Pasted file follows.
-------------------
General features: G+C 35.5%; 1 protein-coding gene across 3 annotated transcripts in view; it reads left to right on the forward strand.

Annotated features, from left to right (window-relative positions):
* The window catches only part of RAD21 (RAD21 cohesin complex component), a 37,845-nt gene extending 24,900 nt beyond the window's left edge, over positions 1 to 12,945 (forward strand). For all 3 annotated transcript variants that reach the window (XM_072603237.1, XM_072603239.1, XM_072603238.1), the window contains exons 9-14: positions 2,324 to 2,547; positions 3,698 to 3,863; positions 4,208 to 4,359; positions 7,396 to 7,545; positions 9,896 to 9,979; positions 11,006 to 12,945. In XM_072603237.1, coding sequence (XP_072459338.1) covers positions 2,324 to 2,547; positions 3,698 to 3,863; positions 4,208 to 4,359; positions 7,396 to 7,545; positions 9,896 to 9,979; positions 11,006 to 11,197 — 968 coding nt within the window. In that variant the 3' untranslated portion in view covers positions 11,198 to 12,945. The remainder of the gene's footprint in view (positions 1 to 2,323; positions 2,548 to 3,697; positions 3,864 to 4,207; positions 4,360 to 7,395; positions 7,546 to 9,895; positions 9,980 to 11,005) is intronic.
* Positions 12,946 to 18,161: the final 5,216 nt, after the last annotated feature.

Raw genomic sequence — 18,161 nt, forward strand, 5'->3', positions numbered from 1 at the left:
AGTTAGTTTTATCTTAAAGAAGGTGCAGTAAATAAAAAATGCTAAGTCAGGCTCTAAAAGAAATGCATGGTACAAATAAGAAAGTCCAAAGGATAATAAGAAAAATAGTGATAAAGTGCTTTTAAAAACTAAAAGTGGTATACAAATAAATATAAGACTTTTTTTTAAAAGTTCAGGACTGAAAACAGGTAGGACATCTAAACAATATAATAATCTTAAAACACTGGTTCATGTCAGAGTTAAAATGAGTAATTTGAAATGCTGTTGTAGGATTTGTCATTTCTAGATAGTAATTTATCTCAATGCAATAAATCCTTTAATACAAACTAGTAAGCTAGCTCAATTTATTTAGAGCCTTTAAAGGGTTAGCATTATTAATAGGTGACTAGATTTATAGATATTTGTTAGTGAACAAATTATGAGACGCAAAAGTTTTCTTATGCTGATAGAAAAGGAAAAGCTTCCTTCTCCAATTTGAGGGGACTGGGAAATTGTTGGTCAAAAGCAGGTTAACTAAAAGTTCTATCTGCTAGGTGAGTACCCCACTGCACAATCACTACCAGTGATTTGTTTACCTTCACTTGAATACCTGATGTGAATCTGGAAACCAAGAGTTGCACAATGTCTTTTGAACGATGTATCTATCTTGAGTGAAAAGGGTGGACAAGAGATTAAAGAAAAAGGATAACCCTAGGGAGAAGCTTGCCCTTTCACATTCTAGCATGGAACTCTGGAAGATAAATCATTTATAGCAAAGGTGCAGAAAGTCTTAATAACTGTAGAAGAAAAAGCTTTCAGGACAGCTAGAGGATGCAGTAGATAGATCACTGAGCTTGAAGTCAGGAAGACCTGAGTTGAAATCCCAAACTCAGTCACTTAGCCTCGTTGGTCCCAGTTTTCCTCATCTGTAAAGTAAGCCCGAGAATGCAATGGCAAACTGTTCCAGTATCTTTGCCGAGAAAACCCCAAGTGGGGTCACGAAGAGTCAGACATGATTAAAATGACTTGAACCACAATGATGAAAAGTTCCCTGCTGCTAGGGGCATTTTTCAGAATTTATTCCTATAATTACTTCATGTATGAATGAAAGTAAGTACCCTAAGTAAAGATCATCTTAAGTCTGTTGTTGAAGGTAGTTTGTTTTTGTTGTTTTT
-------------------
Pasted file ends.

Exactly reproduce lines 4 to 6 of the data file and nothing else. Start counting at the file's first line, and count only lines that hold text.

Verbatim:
* Positions 12,946 to 18,161: the final 5,216 nt, after the last annotated feature.

Raw genomic sequence — 18,161 nt, forward strand, 5'->3', positions numbered from 1 at the left:
AGTTAGTTTTATCTTAAAGAAGGTGCAGTAAATAAAAAATGCTAAGTCAGGCTCTAAAAGAAATGCATGGTACAAATAAGAAAGTCCAAAGGATAATAAGAAAAATAGTGATAAAGTGCTTTTAAAAACTAAAAGTGGTATACAAATAAATATAAGACTTTTTTTTAAAAGTTCAGGACTGAAAACAGGTAGGACATCTAAACAATATAATAATCTTAAAACACTGGTTCATGTCAGAGTTAAAATGAGTAATTTGAAATGCTGTTGTAGGATTTGTCATTTCTAGATAGTAATTTATCTCAATGCAATAAATCCTTTAATACAAACTAGTAAGCTAGCTCAATTTATTTAGAGCCTTTAAAGGGTTAGCATTATTAATAGGTGACTAGATTTATAGATATTTGTTAGTGAACAAATTATGAGACGCAAAAGTTTTCTTATGCTGATAGAAAAGGAAAAGCTTCCTTCTCCAATTTGAGGGGACTGGGAAATTGTTGGTCAAAAGCAGGTTAACTAAAAGTTCTATCTGCTAGGTGAGTACCCCACTGCACAATCACTACCAGTGATTTGTTTACCTTCACTTGAATACCTGATGTGAATCTGGAAACCAAGAGTTGCACAATGTCTTTTGAACGATGTATCTATCTTGAGTGAAAAGGGTGGACAAGAGATTAAAGAAAAAGGATAACCCTAGGGAGAAGCTTGCCCTTTCACATTCTAGCATGGAACTCTGGAAGATAAATCATTTATAGCAAAGGTGCAGAAAGTCTTAATAACTGTAGAAGAAAAAGCTTTCAGGACAGCTAGAGGATGCAGTAGATAGATCACTGAGCTTGAAGTCAGGAAGACCTGAGTTGAAATCCCAAACTCAGTCACTTAGCCTCGTTGGTCCCAGTTTTCCTCATCTGTAAAGTAAGCCCGAGAATGCAATGGCAAACTGTTCCAGTATCTTTGCCGAGAAAACCCCAAGTGGGGTCACGAAGAGTCAGACATGATTAAAATGACTTGAACCACAATGATGAAAAGTTCCCTGCTGCTAGGGGCATTTTTCAGAATTTATTCCTATAATTACTTCATGTATGAATGAAAGTAAGTACCCTAAGTAAAGATCATCTTAAGTCTGTTGTTGAAGGTAGTTTGTTTTTGTTGTTTTT